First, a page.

Chesapeake and New England Colony DBQ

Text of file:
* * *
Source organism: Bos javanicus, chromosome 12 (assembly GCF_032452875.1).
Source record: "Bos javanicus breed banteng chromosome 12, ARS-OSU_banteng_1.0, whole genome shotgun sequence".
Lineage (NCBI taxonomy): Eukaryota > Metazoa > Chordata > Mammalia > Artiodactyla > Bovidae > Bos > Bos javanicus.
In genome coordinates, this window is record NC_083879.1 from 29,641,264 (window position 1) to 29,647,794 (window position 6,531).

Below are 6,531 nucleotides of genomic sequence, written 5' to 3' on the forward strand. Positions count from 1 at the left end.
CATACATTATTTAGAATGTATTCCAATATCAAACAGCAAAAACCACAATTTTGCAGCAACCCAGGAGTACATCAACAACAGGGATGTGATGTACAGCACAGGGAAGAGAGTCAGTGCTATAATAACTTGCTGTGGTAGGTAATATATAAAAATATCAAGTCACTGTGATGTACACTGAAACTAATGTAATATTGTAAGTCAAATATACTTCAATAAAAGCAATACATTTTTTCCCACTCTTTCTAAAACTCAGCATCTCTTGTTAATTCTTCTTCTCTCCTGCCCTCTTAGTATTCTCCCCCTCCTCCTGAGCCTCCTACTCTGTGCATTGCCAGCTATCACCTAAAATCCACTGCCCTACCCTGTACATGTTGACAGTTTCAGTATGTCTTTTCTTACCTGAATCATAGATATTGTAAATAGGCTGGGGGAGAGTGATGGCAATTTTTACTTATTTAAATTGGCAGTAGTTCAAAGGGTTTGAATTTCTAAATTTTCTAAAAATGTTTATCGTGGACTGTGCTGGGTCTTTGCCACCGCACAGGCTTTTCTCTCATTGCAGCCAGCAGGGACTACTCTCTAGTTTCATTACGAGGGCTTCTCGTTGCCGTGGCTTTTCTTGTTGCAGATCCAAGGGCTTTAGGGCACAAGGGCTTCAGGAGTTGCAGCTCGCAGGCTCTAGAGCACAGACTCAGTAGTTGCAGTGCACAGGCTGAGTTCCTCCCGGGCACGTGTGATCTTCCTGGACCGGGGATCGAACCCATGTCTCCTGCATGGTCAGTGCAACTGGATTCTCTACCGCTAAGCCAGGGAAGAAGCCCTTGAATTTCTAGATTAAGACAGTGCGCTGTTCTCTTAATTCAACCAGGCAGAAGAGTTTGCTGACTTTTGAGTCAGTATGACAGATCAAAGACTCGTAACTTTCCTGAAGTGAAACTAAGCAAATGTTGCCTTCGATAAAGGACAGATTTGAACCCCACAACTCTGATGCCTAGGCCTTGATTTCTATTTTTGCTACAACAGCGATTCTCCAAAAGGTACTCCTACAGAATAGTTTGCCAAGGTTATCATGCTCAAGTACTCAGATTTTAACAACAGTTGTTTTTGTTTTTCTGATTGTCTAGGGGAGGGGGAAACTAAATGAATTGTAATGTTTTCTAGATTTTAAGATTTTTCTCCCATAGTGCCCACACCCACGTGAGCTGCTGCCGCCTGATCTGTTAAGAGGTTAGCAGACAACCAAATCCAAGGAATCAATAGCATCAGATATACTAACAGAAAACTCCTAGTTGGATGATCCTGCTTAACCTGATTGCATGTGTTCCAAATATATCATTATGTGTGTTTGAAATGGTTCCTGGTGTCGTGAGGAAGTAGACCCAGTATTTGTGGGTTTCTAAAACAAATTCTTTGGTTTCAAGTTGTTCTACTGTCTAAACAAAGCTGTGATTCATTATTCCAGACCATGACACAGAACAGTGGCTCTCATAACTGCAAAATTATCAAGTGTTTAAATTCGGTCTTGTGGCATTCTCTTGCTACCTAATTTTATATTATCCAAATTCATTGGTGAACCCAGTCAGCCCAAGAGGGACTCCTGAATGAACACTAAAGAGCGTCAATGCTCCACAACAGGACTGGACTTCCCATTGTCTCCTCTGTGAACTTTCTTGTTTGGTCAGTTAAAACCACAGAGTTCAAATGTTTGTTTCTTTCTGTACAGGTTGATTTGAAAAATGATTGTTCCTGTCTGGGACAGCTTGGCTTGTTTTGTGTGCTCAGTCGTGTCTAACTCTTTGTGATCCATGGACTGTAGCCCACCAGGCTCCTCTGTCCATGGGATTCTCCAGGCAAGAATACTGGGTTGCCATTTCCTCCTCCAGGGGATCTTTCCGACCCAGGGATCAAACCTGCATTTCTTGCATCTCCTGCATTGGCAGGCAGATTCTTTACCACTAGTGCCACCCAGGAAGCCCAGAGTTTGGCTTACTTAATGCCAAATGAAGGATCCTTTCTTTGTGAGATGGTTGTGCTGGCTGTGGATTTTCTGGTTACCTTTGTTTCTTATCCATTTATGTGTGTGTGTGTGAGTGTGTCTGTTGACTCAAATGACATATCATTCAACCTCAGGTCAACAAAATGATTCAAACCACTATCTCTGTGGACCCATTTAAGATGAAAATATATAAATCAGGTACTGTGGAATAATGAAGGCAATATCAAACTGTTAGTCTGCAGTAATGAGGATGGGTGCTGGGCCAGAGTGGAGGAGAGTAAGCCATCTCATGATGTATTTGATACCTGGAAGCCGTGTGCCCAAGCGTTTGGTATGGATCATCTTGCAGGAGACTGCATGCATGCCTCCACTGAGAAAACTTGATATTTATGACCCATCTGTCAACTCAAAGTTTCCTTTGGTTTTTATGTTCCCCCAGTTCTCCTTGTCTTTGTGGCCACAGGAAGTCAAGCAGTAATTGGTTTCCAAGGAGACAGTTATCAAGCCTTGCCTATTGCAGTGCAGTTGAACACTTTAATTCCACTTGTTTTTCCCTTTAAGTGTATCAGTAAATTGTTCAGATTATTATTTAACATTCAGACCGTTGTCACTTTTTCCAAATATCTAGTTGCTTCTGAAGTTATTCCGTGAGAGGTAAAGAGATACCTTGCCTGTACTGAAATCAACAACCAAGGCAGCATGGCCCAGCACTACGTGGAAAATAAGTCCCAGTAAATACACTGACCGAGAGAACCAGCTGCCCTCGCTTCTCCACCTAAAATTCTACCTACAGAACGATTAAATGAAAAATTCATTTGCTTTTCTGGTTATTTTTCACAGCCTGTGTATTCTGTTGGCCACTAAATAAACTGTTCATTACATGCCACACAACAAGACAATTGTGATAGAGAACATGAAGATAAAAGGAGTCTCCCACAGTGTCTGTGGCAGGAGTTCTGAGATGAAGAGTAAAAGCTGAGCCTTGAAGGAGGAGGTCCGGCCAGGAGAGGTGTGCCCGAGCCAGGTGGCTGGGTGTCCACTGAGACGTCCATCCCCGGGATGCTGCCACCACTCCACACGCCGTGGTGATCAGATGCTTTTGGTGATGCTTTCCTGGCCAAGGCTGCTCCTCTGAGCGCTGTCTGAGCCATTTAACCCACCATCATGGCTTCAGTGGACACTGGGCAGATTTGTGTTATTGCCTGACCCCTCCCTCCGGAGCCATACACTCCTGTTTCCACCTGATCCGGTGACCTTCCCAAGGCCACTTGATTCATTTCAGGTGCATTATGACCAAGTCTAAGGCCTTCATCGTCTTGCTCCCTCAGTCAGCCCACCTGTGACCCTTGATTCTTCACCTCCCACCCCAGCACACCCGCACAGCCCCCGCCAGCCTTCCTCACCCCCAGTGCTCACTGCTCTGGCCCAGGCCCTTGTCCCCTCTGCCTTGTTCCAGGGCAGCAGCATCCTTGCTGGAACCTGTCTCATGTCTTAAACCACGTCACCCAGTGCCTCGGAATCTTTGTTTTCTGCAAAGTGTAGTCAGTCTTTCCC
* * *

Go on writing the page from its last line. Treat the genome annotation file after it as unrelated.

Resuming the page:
The Crusades of the middle ages introduced much innovative and formerly unheard of merchandise into Western Europe; however the scarcity of these luxury goods instilled Europeans with drive to find easier access to the Far East. Although desired “Northwest Passage” never was found, joint-stock companies, like the Virginia Company of London, settled colonies in the New World for untapped resources such as silver and other tradable goods. Many more corporations followed suit, settling mainly in the Chesapeake Bay area, their small settlements eventually developing into the Chesapeake colonies. The Chesapeake colonies were focused primarily on profitable enterprises. At the same time, the New England colonies were being settled with a whole different set of initiatives, principally religious freedoms and family. Governing bodies were established, with their success dependent on the quality of the settlers the colony attracted. The different motives for settlement affected the routine events in such a way that the New England and Chesapeake colonies differed very greatly from one another even though they were both mainly settled by the English. While the Protestant Revolution raged in Europe, Catholics and other radicals were fleeing to the New World to find religious freedom and to escape prosecution. Because of this, the northern colonies became more family and religiously orientated as the families of the pilgrims settled there. From the Ship’s List of Emigrants Bound for New England we see that six families on board made up sixty nine of the ships passengers (B). Not only did families tend to move to New England, but whole congregations made the journey to find a place where they could set up “a city upon a hill”, and become an example to all who follow to live by as John Winthrop put it to his Puritan followers (A). Contrastingly, the Chesapeake colonies only had profit in their mind, which pushed them to become...
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